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Dealing with 2021’s Disruptors: Brexit Transition to Embracing the Google Page Experience Update

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Where 2020 threw previously unimaginable challenges at enterprises in every sector, 2021 has its own set of curveballs that most organisations need to be aware of – and deal with…

The (Trying & Testing) Brexit Transition

The Brexit Transition may not directly affect all private and public sector organisations in the UK, but for many companies, it’s proving to be a seismic shift affecting everything from data flows to supply chain management – and given the importance of a successful transition to the UK as a whole, it’s worth highlighting the current situation and the lessons being learnt.

Both the BBC and Financial Times have recently run numerous horror stories on individual businesses that are struggling to continue trading in a commercially viable way with continental Europe. Our take, based on talking to customers who are navigating the transition, is that there are three essential principles you need to adopt to bring about “Brexit-ready ecommerce” …

Get to grips with tax implications

With significant changes to tax rules, understanding your new responsibilities as a cross-border merchant is essential. And whichever of the rules are applicable to you – from the removal of low value consignment relief on goods under £15, to needing to be VAT registered in every country you're selling to, to all taxes now being collected at the point of sale – your systems will need updating accordingly.

Update your delivery data flows 

Fulfilling orders across borders is a complex task that requires data from a wide range of partners and providers. Managing this effectively in a post-Brexit world can mean producing new file formats, interfacing with new systems or adding new fields and logic to parcel flows between the UK and Europe; plus the UK Government has indicated that an EORI number may be needed too.

Be sure to check the allocation rules 

Ensuring that the correct carrier service is selected now that the UK is no longer in the EU is critical. Many retailers, for example, have allocation rules that select goods carriers based upon the destination country or trading block, and these may well need to be altered to reflect new regulations. It’s also wise to ensure that information provided is in line with the data generated by your delivery management system too.     

Always allow for the unexpected 

Allocate time and resources to handle unexpected changes (the fluid situation in Northern Ireland, for example, may demand future changes to systems and platforms if you’re distributing goods to that region); and build-in resilience into your supply chain by ensuring that you have a large network of carriers to draw from, as a contingency against disruption and delays.

The (Important & Imminent) Google Page Experience Update

Few organisations will escape the second major disruption of 2021: the ‘Page Experience Update’ (or ‘Core Web Vitals Update’, if you prefer) which is being deployed by Google in May 2021. It may not have commanded the column inches of Brexit, but the impact of ignoring this major change in Google’s algorithm game will most likely be reduced visibility in search updates – and less traffic as a result.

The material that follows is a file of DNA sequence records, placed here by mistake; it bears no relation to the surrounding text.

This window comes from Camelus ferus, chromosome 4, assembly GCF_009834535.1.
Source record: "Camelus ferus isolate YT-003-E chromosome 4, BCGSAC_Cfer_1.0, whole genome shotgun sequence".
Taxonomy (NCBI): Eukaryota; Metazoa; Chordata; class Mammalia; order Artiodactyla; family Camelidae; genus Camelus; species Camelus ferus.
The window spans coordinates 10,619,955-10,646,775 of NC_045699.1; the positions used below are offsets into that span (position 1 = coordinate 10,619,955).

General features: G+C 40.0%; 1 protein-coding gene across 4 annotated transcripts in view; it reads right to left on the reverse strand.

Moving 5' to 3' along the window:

“The search traffic game will change from May 2021”

Prioritising great page experiences

Last May, Google announced that page experience signals would be included in their search ranking algorithm. Given everything going on in the world at that time, it didn’t stay front of mind for many people for very long – but it represents a key shift in Google’s ranking methodology, reflecting how users perceive the experience of interacting with a web page.

In essence, from May 2021, Google will prioritise those pages that deliver a great page experience, combining what have been termed the so-called ‘Core Web Vitals’ – of loading performance, interactivity and visual stability – with existing search signals such as mobile-friendliness, safe-browsing, HTTPS-security, and intrusive interstitial guidelines.

“Google will prioritise ‘A Great Page Experience’ based on loading  performance, interactivity, visual stability, mobile friendliness and security”

In addition to the updates described above, Google is also testing a visual indicator that would highlight those pages which deliver a great page experience – an update that will likely create additional impact on clickthrough rates. The current snippet or image preview already helps provide topical content so users can understand what information a page can provide – and these visual indicators will do the same, identifying the pages that have met all of the ‘Great Page Experience’ criteria.

And Google being Google, there’s also a new range of tools designed to help you (and your competitors) continually improve the page experience. So the game really is about to change – and you need to make sure that you’re playing to the new rules, to maintain a winning position.

Test your own scores – and fix any issues

From an e-commerce perspective, this isn’t just about findability and visibility although that is obviously highly important. There’s additionally a direct correlation between an excellent page experience and strong conversion rates, so for many businesses, this is a real moment of truth in more ways than one. We’ll be running a special one hour event on 11th February, between 9am-10am, where we’ll be lifting the lid on this major new development, and bringing you insights and practical advice from in-the-field SEO, Marketing and Development experts.

Right now, you can test your own website scores here – and we're currently offering a bespoke service where we diagnose the underlying factors behind any poor scores, as well as fixing any issues to improve them. Just contact us at [email protected] to find out more.